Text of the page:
ening behaviour (as shown in Figs. 2(b) and (c) for stress

path 1–2, where e

v

is the volumetric strain and e

d

the

shear strain) or softening behaviour (stress path 3–4,

Figs. 2(b) and (d)).

In this model, the parameter that deﬁnes the slope

of the critical state line, M, is not constant as in the

Cam-Clay and Modiﬁed Cam-Clay models, but de-

pends on the angular stress invariant, h, and friction

angle of the soil deﬁned in eﬀective terms, /

0

, as

follows:

M ¼

3 sin /

0

ﬃﬃﬃ

3

p

cos h þ sin /

0

sin h

: ð1Þ

This deﬁnes the Mohr–Coulomb criteria (whose sur-

face in the principal eﬀective stress space is shown in Fig.

2(a)) when M is introduced in the equation of the critical

state line

q ¼ M Á p: ð2Þ

Fig. 2. Yield and critical state surfaces of the p–q–h critical state model in (a) principal eﬀective stress space; (b) p–q coordinate system; (c) stress path

1–2 (hardening behaviour); (d) stress path 3–4 (softening behaviour).

EMBANKMENT

HARD STRATUM

DRAINAGE LAYER

(0.5 to1m)

VERTICAL

DRAINS

SOFT

SOILS

Fig. 1. Vertical drains – acceleration of hydrodynamic consolidation.

666 J.L. Borges / Computers and Geotechnics 31 (2004) 665–676

This is an important characteristic of the p–q–h mod-

el because, as shown by triaxial tests [33], the critical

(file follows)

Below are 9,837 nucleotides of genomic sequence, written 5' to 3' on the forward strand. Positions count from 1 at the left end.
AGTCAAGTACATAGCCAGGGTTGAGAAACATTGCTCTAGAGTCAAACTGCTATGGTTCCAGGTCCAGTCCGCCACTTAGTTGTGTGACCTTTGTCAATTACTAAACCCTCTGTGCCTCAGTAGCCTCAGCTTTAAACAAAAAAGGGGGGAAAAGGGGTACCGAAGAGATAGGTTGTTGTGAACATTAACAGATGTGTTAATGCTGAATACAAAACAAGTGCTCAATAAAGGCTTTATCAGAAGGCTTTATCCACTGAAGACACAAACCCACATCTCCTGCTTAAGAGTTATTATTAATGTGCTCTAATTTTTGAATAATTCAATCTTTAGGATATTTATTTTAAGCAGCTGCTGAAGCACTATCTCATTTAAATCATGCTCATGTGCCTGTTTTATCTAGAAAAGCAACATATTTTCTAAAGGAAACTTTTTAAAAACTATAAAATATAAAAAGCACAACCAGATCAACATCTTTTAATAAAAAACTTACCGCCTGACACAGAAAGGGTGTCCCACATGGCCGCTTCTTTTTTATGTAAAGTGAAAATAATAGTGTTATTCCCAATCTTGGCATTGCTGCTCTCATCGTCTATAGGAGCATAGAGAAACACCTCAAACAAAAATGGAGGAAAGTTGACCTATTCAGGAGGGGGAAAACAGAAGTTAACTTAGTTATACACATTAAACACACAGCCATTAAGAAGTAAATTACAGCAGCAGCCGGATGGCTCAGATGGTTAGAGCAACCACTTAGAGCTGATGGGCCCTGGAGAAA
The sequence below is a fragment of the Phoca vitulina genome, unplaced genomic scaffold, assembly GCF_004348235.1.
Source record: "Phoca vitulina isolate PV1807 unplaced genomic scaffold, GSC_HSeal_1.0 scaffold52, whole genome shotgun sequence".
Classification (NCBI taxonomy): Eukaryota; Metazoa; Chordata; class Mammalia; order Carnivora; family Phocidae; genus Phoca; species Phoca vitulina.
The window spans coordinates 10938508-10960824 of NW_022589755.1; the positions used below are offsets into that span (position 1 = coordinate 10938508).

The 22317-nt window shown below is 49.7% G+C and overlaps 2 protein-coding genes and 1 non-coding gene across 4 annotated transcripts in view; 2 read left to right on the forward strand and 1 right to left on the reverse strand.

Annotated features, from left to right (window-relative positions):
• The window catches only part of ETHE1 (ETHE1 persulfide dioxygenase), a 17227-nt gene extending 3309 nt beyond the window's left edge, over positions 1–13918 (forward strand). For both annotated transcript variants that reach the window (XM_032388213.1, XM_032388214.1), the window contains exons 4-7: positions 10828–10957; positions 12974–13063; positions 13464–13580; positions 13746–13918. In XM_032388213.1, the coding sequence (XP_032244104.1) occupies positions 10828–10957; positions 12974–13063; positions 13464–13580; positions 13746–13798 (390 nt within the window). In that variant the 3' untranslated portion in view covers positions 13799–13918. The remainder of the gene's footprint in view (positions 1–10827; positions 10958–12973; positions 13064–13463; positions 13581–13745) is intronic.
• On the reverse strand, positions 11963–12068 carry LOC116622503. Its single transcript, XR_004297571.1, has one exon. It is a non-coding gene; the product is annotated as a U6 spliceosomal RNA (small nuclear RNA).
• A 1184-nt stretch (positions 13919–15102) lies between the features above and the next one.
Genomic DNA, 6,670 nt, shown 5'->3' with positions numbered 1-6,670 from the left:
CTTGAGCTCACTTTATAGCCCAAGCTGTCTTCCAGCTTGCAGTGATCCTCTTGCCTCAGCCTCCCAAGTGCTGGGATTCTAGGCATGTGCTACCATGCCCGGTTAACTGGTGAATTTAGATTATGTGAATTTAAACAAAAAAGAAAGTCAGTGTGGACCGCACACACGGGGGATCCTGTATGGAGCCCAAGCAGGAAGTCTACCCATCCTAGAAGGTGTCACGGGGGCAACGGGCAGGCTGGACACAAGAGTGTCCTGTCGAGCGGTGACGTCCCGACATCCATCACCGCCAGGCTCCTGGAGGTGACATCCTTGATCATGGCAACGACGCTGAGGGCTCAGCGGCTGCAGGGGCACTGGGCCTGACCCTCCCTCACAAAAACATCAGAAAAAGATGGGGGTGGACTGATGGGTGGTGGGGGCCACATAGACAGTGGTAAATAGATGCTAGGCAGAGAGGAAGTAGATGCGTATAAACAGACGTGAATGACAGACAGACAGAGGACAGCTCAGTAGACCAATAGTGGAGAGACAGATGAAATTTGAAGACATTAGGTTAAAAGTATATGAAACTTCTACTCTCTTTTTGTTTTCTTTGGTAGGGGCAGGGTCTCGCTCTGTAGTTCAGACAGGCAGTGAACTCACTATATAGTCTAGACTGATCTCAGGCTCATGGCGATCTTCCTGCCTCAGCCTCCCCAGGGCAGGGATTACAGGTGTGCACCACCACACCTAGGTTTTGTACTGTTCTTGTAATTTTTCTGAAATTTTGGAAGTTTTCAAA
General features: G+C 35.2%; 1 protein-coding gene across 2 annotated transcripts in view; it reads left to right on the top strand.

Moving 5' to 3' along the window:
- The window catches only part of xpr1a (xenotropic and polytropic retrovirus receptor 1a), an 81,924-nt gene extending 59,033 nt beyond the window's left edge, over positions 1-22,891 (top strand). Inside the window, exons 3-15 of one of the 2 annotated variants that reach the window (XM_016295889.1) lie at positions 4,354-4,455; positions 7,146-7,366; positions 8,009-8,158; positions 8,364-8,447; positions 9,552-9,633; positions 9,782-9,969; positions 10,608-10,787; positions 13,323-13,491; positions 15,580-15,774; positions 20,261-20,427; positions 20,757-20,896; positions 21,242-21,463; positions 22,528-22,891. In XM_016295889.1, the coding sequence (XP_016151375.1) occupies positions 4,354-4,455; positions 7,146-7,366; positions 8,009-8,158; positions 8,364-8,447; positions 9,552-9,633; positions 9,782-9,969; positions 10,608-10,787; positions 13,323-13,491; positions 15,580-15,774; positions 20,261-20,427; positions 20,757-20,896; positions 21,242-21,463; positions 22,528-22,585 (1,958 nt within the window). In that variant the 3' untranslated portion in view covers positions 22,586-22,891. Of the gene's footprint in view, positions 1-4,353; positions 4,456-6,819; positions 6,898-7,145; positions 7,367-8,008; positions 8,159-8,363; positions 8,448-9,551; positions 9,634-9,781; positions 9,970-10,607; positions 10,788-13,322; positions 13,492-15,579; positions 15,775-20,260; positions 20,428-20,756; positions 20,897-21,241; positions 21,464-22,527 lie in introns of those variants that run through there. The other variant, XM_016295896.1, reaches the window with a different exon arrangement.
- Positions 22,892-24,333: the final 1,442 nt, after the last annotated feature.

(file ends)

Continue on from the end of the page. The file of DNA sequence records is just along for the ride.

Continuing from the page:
state of soil depends on h. (Drucker–Prager is the crite-

ria of the Cam-Clay and Modiﬁed Cam-Clay models

and does not depend on h).

About embankments on soft ground, in order to ver-

ify accuracy of the ﬁnite element program in this kind of

works, Borges [4] compared numerical and ﬁeld results

of two embankments on soft soils, one constructed up

to failure [9] and the other observed until the end of

the consolidation [10–12]. The accuracy was considered

adequate in both cases, as numerical and ﬁeld results are

similar, namely in terms of settlements and pore pres-

sures. Only some quantitative diﬀerences were observed

in the horizontal displacements, despite an overall qual-

itative similarity too.

In general terms, the veriﬁcation of the program

was made by comparing numerical results not only

with ﬁeld results, as said above (which is the adequate

way for complex problems without theoretical solu-

tions), but also with theoretical results of several